NB Not to be confused with this 2015 outfit…
The product of some ‘mid-wiving’ by Australian Conservation Foundation, among others, this grouping stuck its head above the parapet in April 2006, with a report on “The Business Case for Early [sic] Action on Climate Change.” It was front page news for The Age.
Colebatch, T. and Myer, R. (2006) Companies urge action on warming The Age. 7 April p.1.Climate change threatens us all: executives
SIX of Australia’s biggest companies have broken ranks to call on the Federal Government to take tough action to reduce Australia’s greenhouse gas emissions, including some form of charge on carbon emissions and a binding target.
The companies – Westpac, BP, power company Origin Energy, paper giant Visy and insurers Swiss Re and IAG – say it is now clear that greenhouse gas emissions are causing hotter and more unstable weather, and could lead to serious costs for agriculture, tourism, and Australian business generally.
CSIRO research commissioned for the study warns that even a rise of two degrees in global temperatures could bleach the Great Barrier Reef, dry up most of Kakadu’s wetlands, cut the livestock capacity of inland Australia by 40 per cent, and deplete Australia’s snowfields.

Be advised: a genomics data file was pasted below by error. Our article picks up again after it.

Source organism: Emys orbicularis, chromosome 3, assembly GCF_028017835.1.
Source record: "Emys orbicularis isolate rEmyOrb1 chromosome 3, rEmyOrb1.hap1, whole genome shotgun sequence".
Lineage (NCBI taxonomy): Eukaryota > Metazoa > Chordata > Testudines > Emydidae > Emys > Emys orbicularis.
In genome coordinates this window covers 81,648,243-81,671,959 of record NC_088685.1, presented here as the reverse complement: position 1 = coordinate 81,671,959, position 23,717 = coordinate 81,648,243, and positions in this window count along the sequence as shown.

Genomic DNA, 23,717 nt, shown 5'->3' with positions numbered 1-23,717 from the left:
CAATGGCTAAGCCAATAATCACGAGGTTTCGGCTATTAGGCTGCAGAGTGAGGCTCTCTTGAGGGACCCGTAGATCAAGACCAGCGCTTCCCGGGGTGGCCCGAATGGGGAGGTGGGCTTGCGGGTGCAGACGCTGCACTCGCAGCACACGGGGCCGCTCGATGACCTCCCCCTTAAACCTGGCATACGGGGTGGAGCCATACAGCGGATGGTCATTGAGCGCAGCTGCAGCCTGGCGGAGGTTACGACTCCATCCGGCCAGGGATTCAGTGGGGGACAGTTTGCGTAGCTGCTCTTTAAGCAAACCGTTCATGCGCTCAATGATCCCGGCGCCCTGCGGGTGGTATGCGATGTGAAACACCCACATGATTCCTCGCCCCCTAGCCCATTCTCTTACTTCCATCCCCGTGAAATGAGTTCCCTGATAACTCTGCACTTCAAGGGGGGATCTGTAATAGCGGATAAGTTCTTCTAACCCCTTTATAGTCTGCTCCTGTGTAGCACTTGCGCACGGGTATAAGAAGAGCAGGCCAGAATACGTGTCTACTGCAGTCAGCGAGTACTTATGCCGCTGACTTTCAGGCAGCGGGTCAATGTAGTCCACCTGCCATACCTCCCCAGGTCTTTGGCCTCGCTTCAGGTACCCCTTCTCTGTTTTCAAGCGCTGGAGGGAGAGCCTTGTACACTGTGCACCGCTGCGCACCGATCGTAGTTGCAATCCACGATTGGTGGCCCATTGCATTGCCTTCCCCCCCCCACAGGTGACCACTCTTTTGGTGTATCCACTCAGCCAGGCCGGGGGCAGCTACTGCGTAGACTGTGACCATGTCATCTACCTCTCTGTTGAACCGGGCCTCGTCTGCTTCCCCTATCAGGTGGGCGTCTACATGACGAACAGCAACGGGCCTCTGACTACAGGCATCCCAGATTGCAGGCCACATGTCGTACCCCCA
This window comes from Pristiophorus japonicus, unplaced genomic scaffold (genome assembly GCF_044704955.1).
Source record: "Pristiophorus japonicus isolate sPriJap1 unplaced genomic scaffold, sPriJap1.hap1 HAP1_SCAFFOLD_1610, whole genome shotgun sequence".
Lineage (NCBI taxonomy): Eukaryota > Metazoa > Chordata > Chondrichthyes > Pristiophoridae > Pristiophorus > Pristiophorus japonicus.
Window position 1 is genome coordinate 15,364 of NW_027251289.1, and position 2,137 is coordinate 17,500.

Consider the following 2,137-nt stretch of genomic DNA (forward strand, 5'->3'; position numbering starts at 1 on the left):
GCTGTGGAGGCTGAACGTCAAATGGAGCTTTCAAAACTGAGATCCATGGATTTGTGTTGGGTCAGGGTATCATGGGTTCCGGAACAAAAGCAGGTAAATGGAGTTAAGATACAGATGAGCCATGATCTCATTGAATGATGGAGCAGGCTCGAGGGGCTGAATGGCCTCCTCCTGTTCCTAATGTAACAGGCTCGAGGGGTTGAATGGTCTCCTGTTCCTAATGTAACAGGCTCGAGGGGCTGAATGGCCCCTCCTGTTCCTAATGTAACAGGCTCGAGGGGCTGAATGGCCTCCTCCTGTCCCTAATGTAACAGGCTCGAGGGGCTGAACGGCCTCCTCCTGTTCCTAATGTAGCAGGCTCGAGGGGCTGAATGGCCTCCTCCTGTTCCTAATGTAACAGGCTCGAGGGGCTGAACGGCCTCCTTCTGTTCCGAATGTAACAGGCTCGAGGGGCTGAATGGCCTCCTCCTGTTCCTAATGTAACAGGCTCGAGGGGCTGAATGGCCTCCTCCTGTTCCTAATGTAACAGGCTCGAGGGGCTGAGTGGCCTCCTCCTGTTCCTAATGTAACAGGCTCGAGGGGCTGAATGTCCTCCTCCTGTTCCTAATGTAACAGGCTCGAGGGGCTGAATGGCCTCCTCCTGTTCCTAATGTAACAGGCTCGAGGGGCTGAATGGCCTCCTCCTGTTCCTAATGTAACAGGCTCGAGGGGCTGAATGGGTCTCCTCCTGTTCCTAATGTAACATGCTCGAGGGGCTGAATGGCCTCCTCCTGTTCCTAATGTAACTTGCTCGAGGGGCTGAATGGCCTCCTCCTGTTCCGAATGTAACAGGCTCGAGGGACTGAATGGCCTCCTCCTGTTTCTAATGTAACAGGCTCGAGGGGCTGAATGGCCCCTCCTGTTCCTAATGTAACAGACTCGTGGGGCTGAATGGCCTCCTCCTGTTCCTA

IAG chief executive Michael Hawker, speaking yesterday at the release of the group’s report, blamed climate change for a massive rise in weather-related calamities, including cyclones, floods, high winds and hailstorms.
I thought that was “it” for them, but have just stumbled on this –
Anon, 2006. CLIMATE; Business groups call for Australia to cut emissions. Greenwire, 28 August.
The Great Barrier Reef and the Kakadu wetlands, two of Australia’s biggest tourist attractions, will dry up and be lost within decades unless the country cuts its emissions of greenhouse gases by 60 percent by 2050, according to a CSIRO report released today by six major Australian companies.
The Australian Business Roundtable on Climate Change, which includes companies such as BP Australia, IAG Insurance and Westpac Bank, commissioned the report.
Prime Minister John Howard disputed the report’s recommendations. “That sort of scenario, 60 percent for Australia, would have enormously damaging impacts on our economy, on the price of petrol, on a whole lot of things,” he said. “And it would have a very big impact on our … GDP, because to achieve that you have to impose a carbon tax.”